By Kevin Murphy, M.Sc.,
Most people have the idea that going to therapy is a bit like going to night class, except with a bit more conversation thrown in. They’ll sit in a room with a trained person who will listen, ask questions and then give them ideas, suggestions, tips, advice and maybe even exercises to carry out between sessions. All designed to cure whatever it is that is wrong. In short, they will learn according to whatever level of knowledge the therapist imparts to them.
This picture is of a one way street, with all the action going one way. The therapist is the producer of knowledge and insight, the client is the consumer of same. It pretty much matches the world outside the therapy room where, by and large, we are all consumers of whatever it is that ‘smarter’ people decide to produce for us.
In the broadest sense, the goal of psychoanalytic psychotherapy is to shift clients away from this mindset and position them over time as the producers of their own knowledge – that’s why we don’t give tips, advice or quick solutions that satisfy a short term need. Instead we help the client back into the driving seat of their own lives. And when it works it has profound and long lasting effects.
But the process of getting there happens on two levels – through what is actively said by the client and through what is not said in the professional relationship between the client and the therapist. I’m not talking about body language here or telepathy or mind reading. I’m talking about an unspoken discourse that the client engages in, often without understanding it or realising. As a result, some useful knowledge is available to the client that often goes unnoticed.
Why does it go unnoticed? Because, unfortunately, what you usually find is that before they come for therapy people’s belief in their own selves has taken such a battering that they cannot recognise it or if they do they tend not to give it any weight.
So what is this unspoken knowledge? Well, for example, in the first instance the act of seeking out a therapist and going to the first session is a direct communication in itself that tells us a number of things. The person has reached a point of saying ‘enough is enough’, they have at some level made a decision to change their lives, end a pattern of living that is un-pleasurable and, importantly, to put their trust in another person to help them in that process.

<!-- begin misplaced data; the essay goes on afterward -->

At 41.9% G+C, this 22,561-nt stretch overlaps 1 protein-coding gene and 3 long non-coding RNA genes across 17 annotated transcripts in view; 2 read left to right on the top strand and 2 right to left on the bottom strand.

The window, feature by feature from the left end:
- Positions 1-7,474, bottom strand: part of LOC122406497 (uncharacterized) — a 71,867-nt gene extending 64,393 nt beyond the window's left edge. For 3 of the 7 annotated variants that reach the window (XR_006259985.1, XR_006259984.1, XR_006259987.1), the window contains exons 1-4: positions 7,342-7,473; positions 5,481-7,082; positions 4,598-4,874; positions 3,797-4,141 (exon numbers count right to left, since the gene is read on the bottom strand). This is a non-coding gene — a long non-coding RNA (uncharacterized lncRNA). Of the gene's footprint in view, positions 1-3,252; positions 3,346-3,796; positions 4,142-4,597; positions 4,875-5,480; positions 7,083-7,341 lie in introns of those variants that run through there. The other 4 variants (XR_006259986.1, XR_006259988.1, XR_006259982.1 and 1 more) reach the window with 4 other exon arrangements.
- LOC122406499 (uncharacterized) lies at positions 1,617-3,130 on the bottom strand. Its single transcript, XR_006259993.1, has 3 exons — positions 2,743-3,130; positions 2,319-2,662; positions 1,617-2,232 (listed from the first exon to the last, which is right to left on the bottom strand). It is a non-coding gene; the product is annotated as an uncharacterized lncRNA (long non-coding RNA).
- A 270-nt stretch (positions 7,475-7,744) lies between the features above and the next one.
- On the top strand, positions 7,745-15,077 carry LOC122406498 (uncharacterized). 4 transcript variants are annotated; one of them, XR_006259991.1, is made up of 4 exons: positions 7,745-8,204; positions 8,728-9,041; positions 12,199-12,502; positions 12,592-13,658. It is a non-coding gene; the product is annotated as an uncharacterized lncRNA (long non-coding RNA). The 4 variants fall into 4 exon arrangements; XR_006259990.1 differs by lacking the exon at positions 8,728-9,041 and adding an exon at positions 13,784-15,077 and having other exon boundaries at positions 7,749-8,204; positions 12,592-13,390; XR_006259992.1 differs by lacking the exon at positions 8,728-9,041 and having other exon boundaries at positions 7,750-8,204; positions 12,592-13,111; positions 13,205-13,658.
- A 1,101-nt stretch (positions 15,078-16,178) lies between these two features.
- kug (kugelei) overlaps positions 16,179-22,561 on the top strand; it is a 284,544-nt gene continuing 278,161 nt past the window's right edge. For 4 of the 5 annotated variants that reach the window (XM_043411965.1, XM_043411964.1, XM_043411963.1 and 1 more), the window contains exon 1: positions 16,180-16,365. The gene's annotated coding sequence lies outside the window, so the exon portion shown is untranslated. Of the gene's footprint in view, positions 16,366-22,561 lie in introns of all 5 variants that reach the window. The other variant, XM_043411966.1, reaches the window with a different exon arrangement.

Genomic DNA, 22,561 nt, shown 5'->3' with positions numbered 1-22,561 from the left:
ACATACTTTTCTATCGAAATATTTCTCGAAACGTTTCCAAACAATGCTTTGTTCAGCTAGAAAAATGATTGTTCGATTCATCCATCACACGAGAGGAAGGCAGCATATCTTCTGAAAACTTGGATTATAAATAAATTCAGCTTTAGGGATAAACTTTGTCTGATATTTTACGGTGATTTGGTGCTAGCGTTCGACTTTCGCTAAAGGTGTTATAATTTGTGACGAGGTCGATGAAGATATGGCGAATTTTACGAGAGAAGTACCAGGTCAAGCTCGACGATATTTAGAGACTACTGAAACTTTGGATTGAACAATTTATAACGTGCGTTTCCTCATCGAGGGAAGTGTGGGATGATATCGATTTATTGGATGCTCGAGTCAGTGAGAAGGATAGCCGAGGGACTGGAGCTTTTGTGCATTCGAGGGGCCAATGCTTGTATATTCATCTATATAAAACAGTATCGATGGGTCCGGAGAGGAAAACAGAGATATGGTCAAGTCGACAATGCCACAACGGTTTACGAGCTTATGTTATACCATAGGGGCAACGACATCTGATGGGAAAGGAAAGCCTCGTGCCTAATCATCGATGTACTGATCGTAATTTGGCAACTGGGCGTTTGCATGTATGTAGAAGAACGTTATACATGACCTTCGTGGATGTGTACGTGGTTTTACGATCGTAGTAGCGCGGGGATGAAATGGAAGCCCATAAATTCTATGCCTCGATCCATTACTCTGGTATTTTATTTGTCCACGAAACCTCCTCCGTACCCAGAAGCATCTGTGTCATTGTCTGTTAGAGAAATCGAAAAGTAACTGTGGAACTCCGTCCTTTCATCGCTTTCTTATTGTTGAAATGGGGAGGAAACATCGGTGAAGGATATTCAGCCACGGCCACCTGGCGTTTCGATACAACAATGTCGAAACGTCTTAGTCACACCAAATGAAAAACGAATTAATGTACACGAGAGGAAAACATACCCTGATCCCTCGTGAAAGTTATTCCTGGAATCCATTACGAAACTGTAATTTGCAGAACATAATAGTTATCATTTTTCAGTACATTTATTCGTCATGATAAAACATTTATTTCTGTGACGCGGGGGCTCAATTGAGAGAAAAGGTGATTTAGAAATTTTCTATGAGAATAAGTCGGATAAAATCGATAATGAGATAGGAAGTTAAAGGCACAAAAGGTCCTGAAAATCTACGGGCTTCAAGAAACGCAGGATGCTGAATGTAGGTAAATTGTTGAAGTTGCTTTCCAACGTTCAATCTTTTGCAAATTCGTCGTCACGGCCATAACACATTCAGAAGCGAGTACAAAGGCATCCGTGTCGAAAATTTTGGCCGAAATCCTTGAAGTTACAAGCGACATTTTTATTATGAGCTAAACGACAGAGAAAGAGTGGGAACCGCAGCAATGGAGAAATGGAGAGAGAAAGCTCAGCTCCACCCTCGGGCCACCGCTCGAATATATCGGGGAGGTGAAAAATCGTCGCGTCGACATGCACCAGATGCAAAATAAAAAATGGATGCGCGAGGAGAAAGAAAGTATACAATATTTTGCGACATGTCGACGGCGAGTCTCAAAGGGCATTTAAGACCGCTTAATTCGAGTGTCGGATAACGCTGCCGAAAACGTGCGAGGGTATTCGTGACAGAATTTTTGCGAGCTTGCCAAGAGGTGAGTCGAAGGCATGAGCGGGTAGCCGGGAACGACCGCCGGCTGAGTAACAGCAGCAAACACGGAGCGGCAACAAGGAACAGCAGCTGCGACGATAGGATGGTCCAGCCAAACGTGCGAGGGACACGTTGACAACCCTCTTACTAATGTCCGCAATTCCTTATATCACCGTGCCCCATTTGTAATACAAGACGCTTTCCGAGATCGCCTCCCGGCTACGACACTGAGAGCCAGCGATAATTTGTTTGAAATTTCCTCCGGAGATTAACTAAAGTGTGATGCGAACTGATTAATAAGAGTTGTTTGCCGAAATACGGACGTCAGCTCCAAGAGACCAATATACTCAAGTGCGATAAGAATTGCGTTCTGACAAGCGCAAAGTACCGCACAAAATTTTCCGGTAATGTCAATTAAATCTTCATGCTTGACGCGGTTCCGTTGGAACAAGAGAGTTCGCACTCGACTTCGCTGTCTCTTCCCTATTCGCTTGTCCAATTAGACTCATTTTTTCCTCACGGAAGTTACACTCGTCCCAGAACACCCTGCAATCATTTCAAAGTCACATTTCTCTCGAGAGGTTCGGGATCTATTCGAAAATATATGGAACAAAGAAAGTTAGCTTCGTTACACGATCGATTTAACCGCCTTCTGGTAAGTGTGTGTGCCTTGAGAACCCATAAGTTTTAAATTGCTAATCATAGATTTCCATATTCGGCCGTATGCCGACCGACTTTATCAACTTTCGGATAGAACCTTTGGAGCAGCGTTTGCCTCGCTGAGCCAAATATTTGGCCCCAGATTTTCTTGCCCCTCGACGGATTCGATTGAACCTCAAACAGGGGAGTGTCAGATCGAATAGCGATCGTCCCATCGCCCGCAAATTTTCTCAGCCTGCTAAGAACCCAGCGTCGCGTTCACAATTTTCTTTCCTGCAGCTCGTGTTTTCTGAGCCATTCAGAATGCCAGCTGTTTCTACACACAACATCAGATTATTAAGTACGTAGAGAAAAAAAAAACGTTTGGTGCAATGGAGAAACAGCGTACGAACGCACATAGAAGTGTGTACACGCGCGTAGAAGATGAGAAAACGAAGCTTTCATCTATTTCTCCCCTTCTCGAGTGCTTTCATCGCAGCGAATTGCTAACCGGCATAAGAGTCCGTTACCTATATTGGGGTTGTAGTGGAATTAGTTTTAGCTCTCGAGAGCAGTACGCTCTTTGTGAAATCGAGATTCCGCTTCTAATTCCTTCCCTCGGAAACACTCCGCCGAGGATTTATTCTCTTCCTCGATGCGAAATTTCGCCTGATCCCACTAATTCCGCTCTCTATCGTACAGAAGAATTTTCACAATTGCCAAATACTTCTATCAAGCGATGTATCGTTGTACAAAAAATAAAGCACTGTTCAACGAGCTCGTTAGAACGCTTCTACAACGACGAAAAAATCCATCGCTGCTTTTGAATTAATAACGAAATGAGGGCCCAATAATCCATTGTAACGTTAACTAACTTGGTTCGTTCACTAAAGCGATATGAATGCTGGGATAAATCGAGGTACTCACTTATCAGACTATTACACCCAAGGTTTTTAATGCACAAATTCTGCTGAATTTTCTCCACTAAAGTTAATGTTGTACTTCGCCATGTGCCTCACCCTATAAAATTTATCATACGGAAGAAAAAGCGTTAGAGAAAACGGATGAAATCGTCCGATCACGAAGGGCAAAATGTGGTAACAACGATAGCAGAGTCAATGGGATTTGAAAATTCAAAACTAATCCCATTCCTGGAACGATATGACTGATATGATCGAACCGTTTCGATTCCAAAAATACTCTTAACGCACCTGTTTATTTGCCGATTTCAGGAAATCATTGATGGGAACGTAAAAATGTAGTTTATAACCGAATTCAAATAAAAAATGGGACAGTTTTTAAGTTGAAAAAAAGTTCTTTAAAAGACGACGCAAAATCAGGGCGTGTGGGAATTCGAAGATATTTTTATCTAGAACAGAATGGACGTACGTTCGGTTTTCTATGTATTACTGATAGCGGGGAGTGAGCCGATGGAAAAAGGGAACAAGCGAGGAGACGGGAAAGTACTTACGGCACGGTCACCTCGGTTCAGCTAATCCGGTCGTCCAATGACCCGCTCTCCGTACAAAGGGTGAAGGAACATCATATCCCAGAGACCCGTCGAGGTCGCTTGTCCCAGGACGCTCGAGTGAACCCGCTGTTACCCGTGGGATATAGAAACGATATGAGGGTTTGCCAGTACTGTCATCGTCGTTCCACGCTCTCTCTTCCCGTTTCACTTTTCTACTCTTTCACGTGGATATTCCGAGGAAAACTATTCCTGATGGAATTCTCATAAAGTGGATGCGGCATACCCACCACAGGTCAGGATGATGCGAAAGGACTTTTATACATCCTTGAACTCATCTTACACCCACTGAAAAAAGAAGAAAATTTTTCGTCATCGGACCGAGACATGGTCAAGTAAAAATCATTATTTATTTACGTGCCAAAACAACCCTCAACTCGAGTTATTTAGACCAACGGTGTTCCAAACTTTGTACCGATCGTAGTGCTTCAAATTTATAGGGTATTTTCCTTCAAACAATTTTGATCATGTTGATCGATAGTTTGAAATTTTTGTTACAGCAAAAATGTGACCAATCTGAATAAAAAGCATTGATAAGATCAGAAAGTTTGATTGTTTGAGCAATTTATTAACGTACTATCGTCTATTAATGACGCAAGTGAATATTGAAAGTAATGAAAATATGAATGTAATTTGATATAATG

We can also assume – and this is something that is often overlooked – a degree of courage in the face of uncertainty. The client will have had to make the call or email and follow up on the agreement to arrive at their appointed time on the appointed day. For some this is easier than others. Often people go through a great deal of internal debate before they reach the therapy room. And if they do make it, then they have overcome a great deal of resistance.
So now we have the elements of perseverance, courage, decision-making, ability to keep an agreement, sufficient trust in another person to provide help and a real, motivating desire to get answers. But if you asked someone on their first day to name any qualities they have displayed in simply turning up they’d be hard-pressed to name two of them.
That’s not to say that once the therapy has begun the battle is over. Yes some people can treat it as a liberating way of looking at their life to date and their own place within it in order to build up a clearer picture of who they are and why things have turned out the way they have.
For other’s, though, the here-and-now pain is so great they cannot focus on the business of talking and instead produce a continuous string of demands to be made feel better. Once again, they take up the position of consumer of cure rather than producer of cure. Wanting to feel better is not a problem. But they are blinded by the specific nature of their internal pain to the fact that they have actually begun the process of doing something about it: the treatment is (the path to)the cure.
It’s like the unfit person who goes to the gym and repeatedly tells the instructor that they want to be physically fit but they refuse to use any of the gym equipment. And when the instructor encourages them to do so and work their muscles, they tell her they don’t want to because they don’t like it and they ask why can’t she make them fit without them having to do that?
In reality you wouldn't really find someone going to a gym with that mind-set. But you often find people coming to therapy with it. That's because the relationship between the client and the therapist, particularly the pscyhoanalytic psychotherapist, is qualitatively and quantitatively different to practically all the other relationships in the clients life. And it is in this relationship that the bulk of the unspoken knowledge is to be found.
I’ll continue with this theme next week because it is useful for people to understand that the way they conduct themselves in therapy, and in the professional relationship with the therapist, can tell them as much about their own selves as the things they actually talk about.